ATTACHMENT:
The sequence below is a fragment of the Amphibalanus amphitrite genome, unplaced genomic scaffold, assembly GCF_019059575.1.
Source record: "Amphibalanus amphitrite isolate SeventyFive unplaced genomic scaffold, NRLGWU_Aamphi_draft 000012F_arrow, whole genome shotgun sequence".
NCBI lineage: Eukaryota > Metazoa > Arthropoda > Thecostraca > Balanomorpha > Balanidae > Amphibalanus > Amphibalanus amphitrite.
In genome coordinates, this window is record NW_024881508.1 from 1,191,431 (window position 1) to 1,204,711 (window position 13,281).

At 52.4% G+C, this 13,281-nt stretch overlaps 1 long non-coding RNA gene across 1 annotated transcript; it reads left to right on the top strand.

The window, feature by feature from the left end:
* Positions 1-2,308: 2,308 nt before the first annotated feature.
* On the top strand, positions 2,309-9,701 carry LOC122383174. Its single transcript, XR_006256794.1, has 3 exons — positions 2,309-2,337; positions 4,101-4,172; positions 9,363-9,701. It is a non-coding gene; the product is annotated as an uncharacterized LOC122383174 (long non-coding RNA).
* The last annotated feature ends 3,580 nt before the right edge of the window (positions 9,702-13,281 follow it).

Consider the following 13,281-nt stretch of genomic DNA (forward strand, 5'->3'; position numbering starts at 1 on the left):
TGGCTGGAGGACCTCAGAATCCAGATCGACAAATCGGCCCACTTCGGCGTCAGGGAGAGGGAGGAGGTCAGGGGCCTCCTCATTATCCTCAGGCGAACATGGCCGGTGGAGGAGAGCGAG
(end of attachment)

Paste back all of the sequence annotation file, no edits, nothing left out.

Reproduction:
The sequence below is a fragment of the Amphibalanus amphitrite genome, unplaced genomic scaffold, assembly GCF_019059575.1.
Source record: "Amphibalanus amphitrite isolate SeventyFive unplaced genomic scaffold, NRLGWU_Aamphi_draft 000012F_arrow, whole genome shotgun sequence".
NCBI lineage: Eukaryota > Metazoa > Arthropoda > Thecostraca > Balanomorpha > Balanidae > Amphibalanus > Amphibalanus amphitrite.
In genome coordinates, this window is record NW_024881508.1 from 1,191,431 (window position 1) to 1,204,711 (window position 13,281).

At 52.4% G+C, this 13,281-nt stretch overlaps 1 long non-coding RNA gene across 1 annotated transcript; it reads left to right on the top strand.

The window, feature by feature from the left end:
* Positions 1-2,308: 2,308 nt before the first annotated feature.
* On the top strand, positions 2,309-9,701 carry LOC122383174. Its single transcript, XR_006256794.1, has 3 exons — positions 2,309-2,337; positions 4,101-4,172; positions 9,363-9,701. It is a non-coding gene; the product is annotated as an uncharacterized LOC122383174 (long non-coding RNA).
* The last annotated feature ends 3,580 nt before the right edge of the window (positions 9,702-13,281 follow it).

Consider the following 13,281-nt stretch of genomic DNA (forward strand, 5'->3'; position numbering starts at 1 on the left):
TGGCTGGAGGACCTCAGAATCCAGATCGACAAATCGGCCCACTTCGGCGTCAGGGAGAGGGAGGAGGTCAGGGGCCTCCTCATTATCCTCAGGCGAACATGGCCGGTGGAGGAGAGCGAG